What Mortgage Documents Are You Signing? Part 1
As your home’s closing date approaches, you may be wondering what mortgage documents you will need to sign. In the first of a two-part series, here is a closer look at the key documents any home buyer can expect to review and sign throughout the application process and during the closing phase. Finalizing your mortgage and signing all the paperwork is the last step before you officially own your dream home. But the financing process is so paper intensive – from application to close – that many prospective buyers feel slightly overwhelmed as if they’re adrift in a sea of paperwork. Here’s a closer look at some of the key documents that you need to be aware of throughout the mortgage process.
Universal Residential Loan Application
The Universal Residential Loan Application is the preliminary document that interested buyers file when applying for a mortgage. Your loan application contains a wide variety of information about you, including your basic contact information, your finances, and information about your loan. The application will be supplemented by secondary documentation related to your income and employment, financial assets, expenses and liabilities. Your lender will also need the details of the property that you hope to purchase. In combination with your credit report, this information is used to determine if you’re eligible for financing.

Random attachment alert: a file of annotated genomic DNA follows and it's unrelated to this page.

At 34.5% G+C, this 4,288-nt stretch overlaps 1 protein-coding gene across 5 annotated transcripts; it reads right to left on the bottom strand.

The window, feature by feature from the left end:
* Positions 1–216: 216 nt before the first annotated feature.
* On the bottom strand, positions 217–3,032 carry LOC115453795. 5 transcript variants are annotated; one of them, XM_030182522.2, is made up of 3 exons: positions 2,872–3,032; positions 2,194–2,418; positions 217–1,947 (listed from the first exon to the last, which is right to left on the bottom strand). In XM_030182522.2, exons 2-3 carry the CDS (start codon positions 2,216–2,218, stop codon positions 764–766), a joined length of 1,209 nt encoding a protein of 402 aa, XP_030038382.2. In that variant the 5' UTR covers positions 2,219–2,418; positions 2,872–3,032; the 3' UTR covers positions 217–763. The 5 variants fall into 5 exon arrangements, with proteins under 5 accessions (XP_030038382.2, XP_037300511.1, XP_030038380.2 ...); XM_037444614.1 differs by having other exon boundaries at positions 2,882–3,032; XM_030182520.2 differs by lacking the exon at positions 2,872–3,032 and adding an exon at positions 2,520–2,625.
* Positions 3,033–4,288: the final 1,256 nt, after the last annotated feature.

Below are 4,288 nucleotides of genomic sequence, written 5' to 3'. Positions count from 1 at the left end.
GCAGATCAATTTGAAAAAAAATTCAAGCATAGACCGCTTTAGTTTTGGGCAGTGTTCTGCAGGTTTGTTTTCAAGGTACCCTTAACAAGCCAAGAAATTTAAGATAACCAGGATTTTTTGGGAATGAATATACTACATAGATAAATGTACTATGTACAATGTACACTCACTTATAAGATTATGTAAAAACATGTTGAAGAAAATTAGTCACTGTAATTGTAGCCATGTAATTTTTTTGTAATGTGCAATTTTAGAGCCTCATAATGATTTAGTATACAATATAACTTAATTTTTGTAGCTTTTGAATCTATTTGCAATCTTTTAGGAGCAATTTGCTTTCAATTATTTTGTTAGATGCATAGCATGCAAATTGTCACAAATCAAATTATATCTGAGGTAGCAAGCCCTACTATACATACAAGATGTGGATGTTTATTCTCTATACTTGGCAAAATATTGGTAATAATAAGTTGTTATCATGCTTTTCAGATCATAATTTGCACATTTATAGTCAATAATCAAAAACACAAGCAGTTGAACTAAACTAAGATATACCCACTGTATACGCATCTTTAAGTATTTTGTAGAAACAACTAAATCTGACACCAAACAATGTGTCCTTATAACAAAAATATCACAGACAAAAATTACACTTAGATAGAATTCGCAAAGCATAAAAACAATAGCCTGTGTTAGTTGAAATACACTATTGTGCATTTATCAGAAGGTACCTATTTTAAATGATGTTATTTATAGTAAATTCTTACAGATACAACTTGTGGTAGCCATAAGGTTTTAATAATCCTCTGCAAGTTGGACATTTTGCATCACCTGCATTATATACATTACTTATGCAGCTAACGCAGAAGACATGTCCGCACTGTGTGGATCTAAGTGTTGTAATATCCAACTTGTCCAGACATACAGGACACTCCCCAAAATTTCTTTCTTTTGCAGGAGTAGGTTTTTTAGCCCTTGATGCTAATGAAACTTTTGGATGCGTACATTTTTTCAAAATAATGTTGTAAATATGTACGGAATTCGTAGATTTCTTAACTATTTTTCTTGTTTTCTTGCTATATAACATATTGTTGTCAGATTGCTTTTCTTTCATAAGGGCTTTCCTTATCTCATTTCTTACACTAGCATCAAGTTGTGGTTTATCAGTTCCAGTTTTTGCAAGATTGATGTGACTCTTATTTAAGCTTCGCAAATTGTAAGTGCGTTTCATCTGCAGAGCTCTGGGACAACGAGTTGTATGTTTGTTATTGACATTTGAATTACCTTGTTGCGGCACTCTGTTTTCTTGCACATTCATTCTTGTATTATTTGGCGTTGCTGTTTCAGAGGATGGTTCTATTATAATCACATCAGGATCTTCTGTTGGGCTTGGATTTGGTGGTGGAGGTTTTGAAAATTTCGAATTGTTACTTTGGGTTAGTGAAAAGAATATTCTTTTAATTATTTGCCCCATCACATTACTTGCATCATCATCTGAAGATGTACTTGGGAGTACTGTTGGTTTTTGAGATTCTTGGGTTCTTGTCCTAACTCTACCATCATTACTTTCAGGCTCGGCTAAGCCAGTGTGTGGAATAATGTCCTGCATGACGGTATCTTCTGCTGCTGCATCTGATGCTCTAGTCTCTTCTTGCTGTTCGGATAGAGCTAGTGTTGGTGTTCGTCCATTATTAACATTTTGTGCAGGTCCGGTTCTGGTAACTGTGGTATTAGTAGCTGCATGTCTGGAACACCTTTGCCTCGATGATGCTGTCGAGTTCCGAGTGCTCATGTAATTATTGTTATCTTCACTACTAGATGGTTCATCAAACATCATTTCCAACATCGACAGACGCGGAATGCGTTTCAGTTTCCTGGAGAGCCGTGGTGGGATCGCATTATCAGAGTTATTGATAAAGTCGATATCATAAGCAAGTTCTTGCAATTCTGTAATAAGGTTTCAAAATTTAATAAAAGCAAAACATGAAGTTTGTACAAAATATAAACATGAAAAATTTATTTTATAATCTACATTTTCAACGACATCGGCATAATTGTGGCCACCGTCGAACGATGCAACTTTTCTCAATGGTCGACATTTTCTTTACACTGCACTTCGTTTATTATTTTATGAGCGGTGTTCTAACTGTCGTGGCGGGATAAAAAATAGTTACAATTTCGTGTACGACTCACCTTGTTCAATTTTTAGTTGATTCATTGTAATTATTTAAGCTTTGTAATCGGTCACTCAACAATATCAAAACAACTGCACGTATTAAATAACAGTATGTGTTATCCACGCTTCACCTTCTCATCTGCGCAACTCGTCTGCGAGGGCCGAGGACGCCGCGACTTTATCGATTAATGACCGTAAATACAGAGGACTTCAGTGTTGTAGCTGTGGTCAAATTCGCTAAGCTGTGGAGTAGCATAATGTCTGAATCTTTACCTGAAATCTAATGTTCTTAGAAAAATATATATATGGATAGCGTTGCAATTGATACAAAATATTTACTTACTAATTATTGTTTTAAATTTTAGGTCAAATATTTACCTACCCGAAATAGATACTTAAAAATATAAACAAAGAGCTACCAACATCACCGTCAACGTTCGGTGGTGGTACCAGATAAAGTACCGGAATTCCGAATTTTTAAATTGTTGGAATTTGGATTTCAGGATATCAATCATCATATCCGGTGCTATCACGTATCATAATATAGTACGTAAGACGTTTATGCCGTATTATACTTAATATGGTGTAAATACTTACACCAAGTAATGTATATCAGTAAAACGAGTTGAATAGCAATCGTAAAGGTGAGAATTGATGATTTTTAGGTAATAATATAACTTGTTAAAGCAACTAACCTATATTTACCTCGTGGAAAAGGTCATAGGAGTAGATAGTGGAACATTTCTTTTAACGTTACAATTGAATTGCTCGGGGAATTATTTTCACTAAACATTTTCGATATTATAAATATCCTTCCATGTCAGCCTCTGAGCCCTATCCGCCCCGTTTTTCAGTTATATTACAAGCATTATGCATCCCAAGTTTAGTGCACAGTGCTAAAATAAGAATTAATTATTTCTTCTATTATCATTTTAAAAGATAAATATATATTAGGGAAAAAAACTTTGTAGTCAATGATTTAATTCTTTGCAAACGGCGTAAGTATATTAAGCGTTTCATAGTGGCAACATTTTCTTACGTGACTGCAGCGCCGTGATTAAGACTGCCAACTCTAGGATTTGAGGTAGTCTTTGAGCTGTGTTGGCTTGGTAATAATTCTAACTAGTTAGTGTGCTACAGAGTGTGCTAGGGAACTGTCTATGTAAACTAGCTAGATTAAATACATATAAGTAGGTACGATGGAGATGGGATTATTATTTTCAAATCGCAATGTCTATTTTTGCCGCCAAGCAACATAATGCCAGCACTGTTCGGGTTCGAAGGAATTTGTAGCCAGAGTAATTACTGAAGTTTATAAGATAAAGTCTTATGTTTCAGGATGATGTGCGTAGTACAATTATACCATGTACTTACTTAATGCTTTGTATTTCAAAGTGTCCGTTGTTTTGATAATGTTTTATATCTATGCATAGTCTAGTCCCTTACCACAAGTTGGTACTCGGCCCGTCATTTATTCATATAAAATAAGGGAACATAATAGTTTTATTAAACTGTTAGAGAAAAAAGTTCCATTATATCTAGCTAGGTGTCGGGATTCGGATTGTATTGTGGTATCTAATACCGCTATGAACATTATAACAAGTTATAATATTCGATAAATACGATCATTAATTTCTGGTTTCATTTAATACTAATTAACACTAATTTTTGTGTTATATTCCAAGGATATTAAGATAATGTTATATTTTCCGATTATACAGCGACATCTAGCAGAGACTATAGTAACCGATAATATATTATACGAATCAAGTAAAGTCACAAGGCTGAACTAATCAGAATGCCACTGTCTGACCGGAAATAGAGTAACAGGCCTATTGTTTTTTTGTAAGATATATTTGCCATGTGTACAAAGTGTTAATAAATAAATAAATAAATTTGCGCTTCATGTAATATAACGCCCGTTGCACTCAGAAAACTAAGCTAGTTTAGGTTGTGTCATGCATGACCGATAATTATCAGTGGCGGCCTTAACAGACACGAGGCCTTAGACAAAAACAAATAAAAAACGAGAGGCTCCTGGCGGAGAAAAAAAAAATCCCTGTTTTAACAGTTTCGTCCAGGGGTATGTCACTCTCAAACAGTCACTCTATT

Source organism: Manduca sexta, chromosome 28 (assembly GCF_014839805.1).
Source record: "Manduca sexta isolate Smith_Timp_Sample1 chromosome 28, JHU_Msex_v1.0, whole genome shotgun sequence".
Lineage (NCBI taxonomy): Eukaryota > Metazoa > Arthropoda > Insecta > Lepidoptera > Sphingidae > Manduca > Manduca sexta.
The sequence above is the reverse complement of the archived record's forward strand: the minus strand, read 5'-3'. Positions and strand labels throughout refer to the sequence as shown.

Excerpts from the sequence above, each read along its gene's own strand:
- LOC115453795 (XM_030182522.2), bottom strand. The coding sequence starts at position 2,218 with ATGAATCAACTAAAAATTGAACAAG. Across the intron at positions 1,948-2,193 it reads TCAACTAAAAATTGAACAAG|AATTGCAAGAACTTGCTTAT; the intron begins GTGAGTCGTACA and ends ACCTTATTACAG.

After you’ve submitted an application, a lender that gives you a preliminary approval will provide you with a pre-approval letter. This letter serves as a conditional commitment to give you a loan up to a specific maximum. The pre-approval letter will help you during the search and offer process, and assist you in determining how much house you can afford. Once you’re ready to move ahead with your actual mortgage, you’ll be required to resubmit your application noting any changes and providing any additional documentation needed.
Good Faith Estimate
A Good Faith Estimate provides a detailed overview of the costs associated with your loan. It breaks down the component parts of the loan. It details other costs that will need to be paid, such as home appraisal fees, title search fees, and the expenses associated with pulling your credit report. It will also outline what funds you need to have on hand during the close, to cover the down payment and any additional closing costs.
The Truth-in-Lending document is a legally required statement that outlines the total costs of your loan. It gives information on your principal total, financing charges, a payment schedule, and your annual percentage rate (APR) – including interest rates, points, fees, and any other charges.
Are you a home buyer in Las Vegas that’s considering financing a purchase? Contact Sydnee Johnson today to learn more about your options and to discuss any questions you might have, including what mortgage documents you need to sign.